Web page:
4. It needs to be given a deployable or semi deployable role. Even if it was doing KAPE and MACC and stagging on to assist the rear parties of deployed units it could suddenly become more usefull. I would have been quite happy to spend a few weeks training and working the gate for a unit who were off in NI or somewhere in my (rather long) holidays.

    I have a nasty suspicion this is a side swipe at the percieved "privilidged" from a left leaning minister....
  5. meridian

    meridian LE Good Egg (charities)

    What would this mean for the University RN Units?
  6. mysteron

    mysteron LE Book Reviewer

    Meridian - probably the same as UAS. They all will get a culling under the same banner. OTCs are just more recognised in the media.
  7. That is the difficult bit... what happens if.. just supposing... the unit goes during term time?

    Besides, you say that now as a abstract theory... the stagging on bit would have you running for he Rugby club quicker than a quick thing.
  8. I'd like to know where they get this from, is it taken from say a load of people that join up in the first year, then leave in the second year? Because based on personal experience I'd say that about 80% of those that last the whole three (+) years go on to some kind of service, be it Reg CC, TA, RAF or even join the ACF.

    Sooner or later in this thead I'm sure we'll hear the "most of those that go Regular after the OTC were going to anyway" so I'd like to get in now that do you think the Army can afford to just sit back and think "ah, we've reeled in another 17 year old, in four or so years after uni he's going to go straight to RMAS" no further action needed? A lot can happen whilst someone is at Uni, by joining the OTC (as bursars have to if they can, at least administratively) the Army is keeping tabs on them.

    Moves have been afoot (perhaps several years too late..the UOTC has long enjoyed being some kind of sacred cow) to reduce numbers and impose targets for commissions.
  9. Strong buzz that two URNUs (and two P2000s) are being binned at the end of this academic year. Can't say which ones publicly, but happy to PM if you're interested.

    URNUs are in an easier position, funding-wise, relative to the OTC. The training vessel is a FLEET asset, is utilised accordingly during the week, and only embarks students for training at weekends and in university holidays. So FLEET pays for a ship, and 5 ship's company (1 Lt, 2 CPOs, 1 LH, 1 AB) which it would be funding anyway to carry out other tasks.

    The land end of the URNU organisation is run on a shoestring. Only 50 students, max; 3 permanent staff (the CO- RN Lt. who also commands the training vessel; a CPO and a civvy part time secretary to do the admin). Training is carried out by up to 4 RNR List 7 SLTs. Training days have been cut successively in the last 10 years- students are lucky to get more than 24 training days paid.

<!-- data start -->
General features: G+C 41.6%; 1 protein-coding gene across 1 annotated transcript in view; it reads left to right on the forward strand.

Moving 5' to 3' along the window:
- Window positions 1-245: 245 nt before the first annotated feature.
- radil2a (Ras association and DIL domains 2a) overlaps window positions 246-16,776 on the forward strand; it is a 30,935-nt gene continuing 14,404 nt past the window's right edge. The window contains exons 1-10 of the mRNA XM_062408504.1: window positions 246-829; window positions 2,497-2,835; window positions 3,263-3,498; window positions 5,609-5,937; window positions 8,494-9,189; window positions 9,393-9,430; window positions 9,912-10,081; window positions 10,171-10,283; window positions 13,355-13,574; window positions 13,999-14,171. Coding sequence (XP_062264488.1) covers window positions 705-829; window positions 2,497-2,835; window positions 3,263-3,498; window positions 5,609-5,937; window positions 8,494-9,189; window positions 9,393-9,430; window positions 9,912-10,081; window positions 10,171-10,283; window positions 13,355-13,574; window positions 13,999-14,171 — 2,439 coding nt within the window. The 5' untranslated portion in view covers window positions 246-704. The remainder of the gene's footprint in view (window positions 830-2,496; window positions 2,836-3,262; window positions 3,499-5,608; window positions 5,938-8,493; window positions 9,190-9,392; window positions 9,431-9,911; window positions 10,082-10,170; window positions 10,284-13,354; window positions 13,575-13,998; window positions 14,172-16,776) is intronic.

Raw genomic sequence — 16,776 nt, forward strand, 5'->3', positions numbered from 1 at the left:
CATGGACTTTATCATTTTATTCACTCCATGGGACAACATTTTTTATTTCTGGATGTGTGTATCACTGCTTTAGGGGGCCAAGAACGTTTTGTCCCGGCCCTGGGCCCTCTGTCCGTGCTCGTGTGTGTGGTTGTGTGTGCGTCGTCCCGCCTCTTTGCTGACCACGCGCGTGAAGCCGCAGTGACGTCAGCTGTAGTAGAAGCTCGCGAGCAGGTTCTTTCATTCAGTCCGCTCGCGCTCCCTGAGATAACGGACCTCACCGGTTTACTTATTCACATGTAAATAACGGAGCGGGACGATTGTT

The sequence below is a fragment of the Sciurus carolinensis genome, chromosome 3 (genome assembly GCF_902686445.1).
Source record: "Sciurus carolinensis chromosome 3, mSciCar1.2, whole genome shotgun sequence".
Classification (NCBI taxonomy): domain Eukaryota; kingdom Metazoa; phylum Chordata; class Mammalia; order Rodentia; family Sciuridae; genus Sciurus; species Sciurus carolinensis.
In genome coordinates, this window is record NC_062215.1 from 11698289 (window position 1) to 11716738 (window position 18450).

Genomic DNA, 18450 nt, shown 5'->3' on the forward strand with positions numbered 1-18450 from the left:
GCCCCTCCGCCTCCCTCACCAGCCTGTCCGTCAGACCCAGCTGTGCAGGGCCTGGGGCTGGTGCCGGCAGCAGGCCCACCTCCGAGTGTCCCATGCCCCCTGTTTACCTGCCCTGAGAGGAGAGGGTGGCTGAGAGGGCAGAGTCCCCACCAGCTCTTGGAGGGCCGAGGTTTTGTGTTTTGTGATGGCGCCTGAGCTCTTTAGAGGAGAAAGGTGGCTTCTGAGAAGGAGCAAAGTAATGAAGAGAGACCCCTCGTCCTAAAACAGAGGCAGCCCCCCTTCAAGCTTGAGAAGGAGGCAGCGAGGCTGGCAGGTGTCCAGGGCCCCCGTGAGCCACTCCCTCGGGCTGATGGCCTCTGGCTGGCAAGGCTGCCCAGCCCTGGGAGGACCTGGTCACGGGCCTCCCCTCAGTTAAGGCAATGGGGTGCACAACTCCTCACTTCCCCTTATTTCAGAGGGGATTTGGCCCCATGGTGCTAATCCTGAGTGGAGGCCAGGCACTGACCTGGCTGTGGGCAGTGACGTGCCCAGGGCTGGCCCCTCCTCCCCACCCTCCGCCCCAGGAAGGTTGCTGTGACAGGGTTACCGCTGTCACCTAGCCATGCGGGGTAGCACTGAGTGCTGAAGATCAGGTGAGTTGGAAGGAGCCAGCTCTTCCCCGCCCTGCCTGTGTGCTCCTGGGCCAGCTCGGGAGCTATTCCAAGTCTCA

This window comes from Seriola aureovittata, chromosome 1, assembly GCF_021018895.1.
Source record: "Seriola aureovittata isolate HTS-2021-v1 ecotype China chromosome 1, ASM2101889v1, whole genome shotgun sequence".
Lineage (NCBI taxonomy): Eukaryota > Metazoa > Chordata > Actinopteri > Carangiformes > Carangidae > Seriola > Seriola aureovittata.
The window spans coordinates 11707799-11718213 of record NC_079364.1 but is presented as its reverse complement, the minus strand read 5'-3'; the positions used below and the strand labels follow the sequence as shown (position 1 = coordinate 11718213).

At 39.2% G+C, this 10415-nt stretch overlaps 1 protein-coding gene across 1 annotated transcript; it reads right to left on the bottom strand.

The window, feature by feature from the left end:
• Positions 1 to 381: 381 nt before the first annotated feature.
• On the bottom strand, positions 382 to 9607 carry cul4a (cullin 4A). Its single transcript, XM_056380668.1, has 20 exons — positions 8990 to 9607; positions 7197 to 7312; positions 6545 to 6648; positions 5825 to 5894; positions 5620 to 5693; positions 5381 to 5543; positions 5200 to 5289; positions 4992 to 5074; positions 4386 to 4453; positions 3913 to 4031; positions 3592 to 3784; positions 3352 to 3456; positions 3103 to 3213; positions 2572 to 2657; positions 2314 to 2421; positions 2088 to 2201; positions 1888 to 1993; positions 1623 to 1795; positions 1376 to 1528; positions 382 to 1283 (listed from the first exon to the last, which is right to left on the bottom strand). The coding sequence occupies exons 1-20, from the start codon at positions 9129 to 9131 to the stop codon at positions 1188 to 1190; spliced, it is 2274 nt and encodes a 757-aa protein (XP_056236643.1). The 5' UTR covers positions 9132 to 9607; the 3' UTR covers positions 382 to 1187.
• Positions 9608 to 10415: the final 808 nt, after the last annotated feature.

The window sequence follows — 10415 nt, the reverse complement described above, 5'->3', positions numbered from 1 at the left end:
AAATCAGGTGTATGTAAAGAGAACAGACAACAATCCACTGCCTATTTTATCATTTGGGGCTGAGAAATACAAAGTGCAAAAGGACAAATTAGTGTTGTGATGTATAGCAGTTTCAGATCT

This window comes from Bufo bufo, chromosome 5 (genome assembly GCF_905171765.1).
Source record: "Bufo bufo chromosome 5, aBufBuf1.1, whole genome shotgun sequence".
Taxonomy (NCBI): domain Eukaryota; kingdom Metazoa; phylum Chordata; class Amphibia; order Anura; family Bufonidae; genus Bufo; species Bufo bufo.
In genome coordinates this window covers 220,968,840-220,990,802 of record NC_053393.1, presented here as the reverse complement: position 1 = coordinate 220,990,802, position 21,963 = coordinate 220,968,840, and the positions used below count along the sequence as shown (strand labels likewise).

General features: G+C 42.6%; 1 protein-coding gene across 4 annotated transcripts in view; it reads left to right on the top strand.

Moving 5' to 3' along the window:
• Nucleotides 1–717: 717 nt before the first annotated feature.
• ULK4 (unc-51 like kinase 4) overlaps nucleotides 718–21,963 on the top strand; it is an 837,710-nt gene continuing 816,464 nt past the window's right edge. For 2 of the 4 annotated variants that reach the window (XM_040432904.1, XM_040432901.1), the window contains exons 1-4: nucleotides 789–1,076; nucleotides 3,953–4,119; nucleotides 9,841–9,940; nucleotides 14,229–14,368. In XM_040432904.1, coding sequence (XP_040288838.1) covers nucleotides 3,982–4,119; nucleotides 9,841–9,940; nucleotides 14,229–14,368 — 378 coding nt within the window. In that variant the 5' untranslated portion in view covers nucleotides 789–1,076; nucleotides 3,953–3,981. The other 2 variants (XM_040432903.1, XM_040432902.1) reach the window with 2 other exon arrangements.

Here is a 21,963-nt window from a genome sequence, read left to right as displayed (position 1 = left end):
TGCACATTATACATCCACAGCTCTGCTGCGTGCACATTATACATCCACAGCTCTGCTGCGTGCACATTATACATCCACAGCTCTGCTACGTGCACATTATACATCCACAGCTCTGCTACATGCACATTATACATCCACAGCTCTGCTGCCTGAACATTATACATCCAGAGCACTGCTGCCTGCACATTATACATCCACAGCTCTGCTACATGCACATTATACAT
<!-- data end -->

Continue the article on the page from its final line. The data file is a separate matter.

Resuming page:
Unlike the OTC there is no large staff of PSIs, no large expensive TA centre to run, no recruiting budget, and far fewer students on the books. The most expensive URNU asset, the ship, is a FLEET unit with an operational role, thus easier to find funding for in the current climate.

    Hope that helps. Would be interested if anyone knows what the plan is with the UASs.
  10. why don’t you just stop paying the cadets, those who want to join up were more than likely in the ACF any way so there used to doing things for free,
    Skiing trips, and jolly’s that they get keep them just don’t pay them a wage,
    yes numbers would collapses but what you would be left with would be a hardcore bunch of useful recruits that are more likely to carry on after uni,
  11. 1) By anyone's standards, £80m is a lot of cash to spend on recruitment of graduates!
    2) Everybody seems to be forgetting that it's not as if students would have to wait 3 years for uni to finish until they can do RMAS. The TA will take Officer Cadets in much the same way, but the TA has it's own purpose as well as being a place for them to develop their skills OCdts could even do a tour before going to regular Sandhurst, which I'm sure would get them a lot further than 3 years of funded drinking sessions!
  12. And there you have it. This general election will be fought on the basis of a class war. Labour know they are going to loose so they are playing to their key support base to try and hold on to their working class constituencies.
  13. Surely putting a ROS T&C to OTC engagements would be one way of increasing the perceived value of the OTC?
  14. Camp Adjt

    Camp Adjt Swinger Book Reviewer RIP

    The OTC is a waste of money for one simple reason. Today nearly 40% of the population go to university. Many have little academic aptitude. The jobs market will soon be flooded by graduates, many with dubious degrees. The army only needs a small number of officers. The idea of a graduate being 'officer material' is out of date. Soon (already?) most graduates who want to join the army will have to join the ranks. Thus there is no need to spend money trying to recruit officers on campus via the OTC.
    • Like Like x 1
  15. The_Duke

    The_Duke LE Moderator